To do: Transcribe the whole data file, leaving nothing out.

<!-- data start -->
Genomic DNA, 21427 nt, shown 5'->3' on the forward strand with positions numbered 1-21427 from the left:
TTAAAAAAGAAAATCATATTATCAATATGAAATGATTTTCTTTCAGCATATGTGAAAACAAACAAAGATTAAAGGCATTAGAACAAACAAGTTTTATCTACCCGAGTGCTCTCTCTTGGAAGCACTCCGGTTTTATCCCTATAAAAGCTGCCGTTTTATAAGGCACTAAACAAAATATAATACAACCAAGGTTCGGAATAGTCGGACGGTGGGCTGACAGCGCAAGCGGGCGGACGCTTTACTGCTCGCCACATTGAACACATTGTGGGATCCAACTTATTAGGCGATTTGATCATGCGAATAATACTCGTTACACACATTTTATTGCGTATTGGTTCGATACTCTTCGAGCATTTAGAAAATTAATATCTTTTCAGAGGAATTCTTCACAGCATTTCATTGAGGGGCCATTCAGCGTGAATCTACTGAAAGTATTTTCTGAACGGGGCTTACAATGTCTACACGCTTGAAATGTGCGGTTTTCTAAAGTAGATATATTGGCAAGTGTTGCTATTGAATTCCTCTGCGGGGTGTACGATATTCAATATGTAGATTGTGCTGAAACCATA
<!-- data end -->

Genomic DNA, 21427 nt, shown 5'->3' on the forward strand with positions numbered 1-21427 from the left:
TTAAAAAAGAAAATCATATTATCAATATGAAATGATTTTCTTTCAGCATATGTGAAAACAAACAAAGATTAAAGGCATTAGAACAAACAAGTTTTATCTACCCGAGTGCTCTCTCTTGGAAGCACTCCGGTTTTATCCCTATAAAAGCTGCCGTTTTATAAGGCACTAAACAAAATATAATACAACCAAGGTTCGGAATAGTCGGACGGTGGGCTGACAGCGCAAGCGGGCGGACGCTTTACTGCTCGCCACATTGAACACATTGTGGGATCCAACTTATTAGGCGATTTGATCATGCGAATAATACTCGTTACACACATTTTATTGCGTATTGGTTCGATACTCTTCGAGCATTTAGAAAATTAATATCTTTTCAGAGGAATTCTTCACAGCATTTCATTGAGGGGCCATTCAGCGTGAATCTACTGAAAGTATTTTCTGAACGGGGCTTACAATGTCTACACGCTTGAAATGTGCGGTTTTCTAAAGTAGATATATTGGCAAGTGTTGCTATTGAATTCCTCTGCGGGGTGTACGATATTCAATATGTAGATTGTGCTGAAACCATA